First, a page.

Mr Galloway was a good trencherman. At a very early date he had
realized that a man who wishes to make satisfactory braces must keep
his strength up. He wanted a good deal here below, and he wanted it
warm and well cooked. It was, therefore, not immediately that his
dinner with Rollo became a feast of reason and a flow of soul. Indeed,
the two revellers had lighted their cigars before the elder gave forth
any remark that was not purely gastronomic.
When he did jerk the conversation up on to a higher plane, he jerked it
hard. He sent it shooting into the realms of the soulful with a whiz.
'Rollo,' he said, blowing a smoke-ring, 'do you believe in affinities?'
Rollo, in the act of sipping a liqueur brandy, lowered his glass in
surprise. His head was singing slightly as the result of some rather
spirited Bollinger (extra sec), and he wondered if he had heard aright.
Mr Galloway continued, his voice rising as he spoke.
'My boy,' he said, 'I feel young tonight for the first time in years.
And, hang it, I'm not so old! Men have married at twice my age.'
Strictly speaking, this was incorrect, unless one counted Methuselah;
but perhaps Mr Galloway spoke figuratively.
'Three times my age,' he proceeded, leaning back and blowing smoke,
thereby missing his nephew's agitated start. 'Four times my age. Five
times my age. Six--'
He pulled himself together in some confusion. A generous wine, that
Bollinger. He must be careful.
'Are you--you aren't--are you--' Rollo paused. 'Are you thinking of
getting married, uncle?'
Mr Galloway's gaze was still on the ceiling.
'A great deal of nonsense,' he yelled severely, 'is talked about men
lowering themselves by marrying actresses. I was a guest at a
supper-party last night at which an actress was present. And a more
charming, sensible girl I never wish to meet. Not one of your silly,
brainless chits who don't know the difference between lobster Newburg
and canvas-back duck, and who prefer sweet champagne to dry. No, sir!
Not one of your mincing, affected kind who pretend they never touch
anything except a spoonful of cold consomme. No, sir! Good, healthy
appetite. Enjoyed her food, and knew why she was enjoying it. I give
you my word, my boy, until I met her I didn't know a woman existed who
could talk so damned sensibly about a bavaroise au rhum.'
He suspended his striking tribute in order to relight his cigar.
'She can use a chafing-dish,' he resumed, his voice vibrating with
emotion. 'She told me so. She said she could fix chicken so that a man
would leave home for it.' He paused, momentarily overcome. 'And
Welsh rarebits,' he added reverently.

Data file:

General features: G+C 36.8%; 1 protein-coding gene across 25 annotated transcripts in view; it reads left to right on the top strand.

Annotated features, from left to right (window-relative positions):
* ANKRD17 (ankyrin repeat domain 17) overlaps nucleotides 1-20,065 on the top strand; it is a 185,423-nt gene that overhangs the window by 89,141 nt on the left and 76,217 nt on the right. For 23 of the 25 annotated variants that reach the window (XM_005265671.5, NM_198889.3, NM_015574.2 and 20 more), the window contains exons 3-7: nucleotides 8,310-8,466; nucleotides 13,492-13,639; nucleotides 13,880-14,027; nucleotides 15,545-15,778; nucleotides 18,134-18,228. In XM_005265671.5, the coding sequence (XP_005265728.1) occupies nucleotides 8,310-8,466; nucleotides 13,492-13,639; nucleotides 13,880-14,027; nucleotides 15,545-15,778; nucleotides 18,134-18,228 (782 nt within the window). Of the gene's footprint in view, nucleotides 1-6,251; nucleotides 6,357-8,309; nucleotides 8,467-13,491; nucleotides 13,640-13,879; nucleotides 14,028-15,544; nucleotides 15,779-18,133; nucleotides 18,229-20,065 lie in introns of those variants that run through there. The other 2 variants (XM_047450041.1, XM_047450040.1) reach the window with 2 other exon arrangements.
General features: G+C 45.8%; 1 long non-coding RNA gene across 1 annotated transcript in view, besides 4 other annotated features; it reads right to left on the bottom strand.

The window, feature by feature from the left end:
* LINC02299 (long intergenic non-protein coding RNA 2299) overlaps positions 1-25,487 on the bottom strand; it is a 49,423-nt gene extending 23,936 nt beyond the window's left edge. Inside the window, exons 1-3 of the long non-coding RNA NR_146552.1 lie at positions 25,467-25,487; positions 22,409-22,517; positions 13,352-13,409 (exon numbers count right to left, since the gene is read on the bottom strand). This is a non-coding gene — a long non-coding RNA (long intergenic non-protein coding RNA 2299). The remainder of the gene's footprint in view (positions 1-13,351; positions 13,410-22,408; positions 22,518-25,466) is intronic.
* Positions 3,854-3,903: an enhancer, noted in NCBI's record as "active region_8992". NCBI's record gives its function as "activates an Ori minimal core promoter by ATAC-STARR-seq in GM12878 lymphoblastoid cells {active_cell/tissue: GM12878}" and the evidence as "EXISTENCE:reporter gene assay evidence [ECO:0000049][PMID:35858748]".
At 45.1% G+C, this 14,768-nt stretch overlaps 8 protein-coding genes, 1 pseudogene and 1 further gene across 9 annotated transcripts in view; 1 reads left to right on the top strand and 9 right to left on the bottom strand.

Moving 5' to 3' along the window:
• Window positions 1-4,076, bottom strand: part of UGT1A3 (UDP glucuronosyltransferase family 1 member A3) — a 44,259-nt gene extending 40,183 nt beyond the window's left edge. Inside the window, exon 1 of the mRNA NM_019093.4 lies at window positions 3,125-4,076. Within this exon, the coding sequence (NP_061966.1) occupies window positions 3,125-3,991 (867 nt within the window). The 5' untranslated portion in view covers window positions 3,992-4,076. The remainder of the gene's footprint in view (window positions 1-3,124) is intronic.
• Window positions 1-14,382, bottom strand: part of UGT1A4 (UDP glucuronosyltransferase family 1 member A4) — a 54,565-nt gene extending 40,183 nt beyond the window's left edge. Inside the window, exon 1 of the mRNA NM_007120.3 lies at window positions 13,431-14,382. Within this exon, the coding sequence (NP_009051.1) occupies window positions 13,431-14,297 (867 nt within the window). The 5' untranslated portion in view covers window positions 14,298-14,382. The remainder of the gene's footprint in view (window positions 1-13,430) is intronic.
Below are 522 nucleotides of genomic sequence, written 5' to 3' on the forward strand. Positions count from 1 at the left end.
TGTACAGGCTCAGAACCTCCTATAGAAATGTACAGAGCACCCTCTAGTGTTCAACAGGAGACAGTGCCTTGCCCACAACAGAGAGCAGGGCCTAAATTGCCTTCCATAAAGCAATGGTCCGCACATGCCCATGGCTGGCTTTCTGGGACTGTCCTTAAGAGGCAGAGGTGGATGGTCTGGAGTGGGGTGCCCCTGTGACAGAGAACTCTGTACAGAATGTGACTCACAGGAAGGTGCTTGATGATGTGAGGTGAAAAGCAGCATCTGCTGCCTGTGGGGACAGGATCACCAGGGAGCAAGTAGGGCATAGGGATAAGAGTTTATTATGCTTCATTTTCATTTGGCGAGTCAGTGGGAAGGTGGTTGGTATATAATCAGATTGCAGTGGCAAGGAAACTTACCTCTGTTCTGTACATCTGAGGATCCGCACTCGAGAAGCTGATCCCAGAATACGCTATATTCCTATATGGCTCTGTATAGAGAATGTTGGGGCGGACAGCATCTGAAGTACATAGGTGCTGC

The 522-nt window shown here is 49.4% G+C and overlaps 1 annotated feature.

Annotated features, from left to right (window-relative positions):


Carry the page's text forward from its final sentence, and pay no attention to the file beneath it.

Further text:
He puffed hard at his cigar.
'Yes,' he said. 'Welsh rarebits, too. And because,' he shouted
wrathfully, 'because, forsooth, she earns an honest living by singing
in the chorus of a comic opera, a whole bunch of snivelling idiots will
say I have made a fool of myself. Let them!' he bellowed, sitting up
and glaring at Rollo. 'I say, let them! I'll show them that Andrew
Galloway is not the man to--to--is not the man--' He stopped. 'Well,
anyway, I'll show them,' he concluded rather lamely.
Rollo eyed him with fallen jaw. His liqueur had turned to wormwood. He
had been fearing this for years. You may drive out Nature with a
pitchfork, but she will return. Blood will tell. Once a Pittsburgh
millionaire, always a Pittsburgh millionaire. For eleven years his
uncle had fought against his natural propensities, with apparent
success; but Nature had won in the end. His words could have no other
meaning. Andrew Galloway was going to marry a chorus-girl.
Mr Galloway rapped on the table, and ordered another kummel.
'Marguerite Parker!' he roared dreamily, rolling the words round his
tongue, like port.
'Marguerite Parker!' exclaimed Rollo, bounding in his chair.
His uncle met his eye sternly.
'That was the name I said. You seem to know it. Perhaps you have
something to say against the lady. Eh? Have you? Have you? I warn you
to be careful. What do you know of Miss Parker? Speak!'
'Er--no, no. Oh, no! I just know the name, that's all. I--I rather
think I met her once at lunch. Or it may have been somebody else. I
know it was someone.'
He plunged at his glass. His uncle's gaze relaxed its austerity.
'I hope you will meet her many more times at lunch, my boy. I hope you
will come to look upon her as a second mother.'
This was where Rollo asked if he might have a little more brandy.
When the restorative came he drank it at a gulp; then looked across at
his uncle. The great man still mused.
'Er--when is it to be?' asked Rollo. 'The wedding, and all that?'
'Hardly before the Fall, I think. No, not before the Fall. I shall be
busy till then. I have taken no steps in the matter yet.'
'No steps? You mean--? Haven't you--haven't you proposed?'
'I have had no time. Be reasonable, my boy; be reasonable.'
'Oh!' said Rollo.
He breathed a long breath. A suspicion of silver lining had become
visible through the clouds.
'I doubt,' said Mr Galloway, meditatively, 'if I shall be able to find
time till the end of the week. I am very busy. Let me see. Tomorrow?
No. Meeting of the shareholders. Thursday? Friday? No. No, it will have
to stand over till Saturday. After Saturday's matinee. That will do
- Антон Моргунов
- orange protagonist
- Анна К. ( aka sugar)
- Олик Су
- Алексей Маркин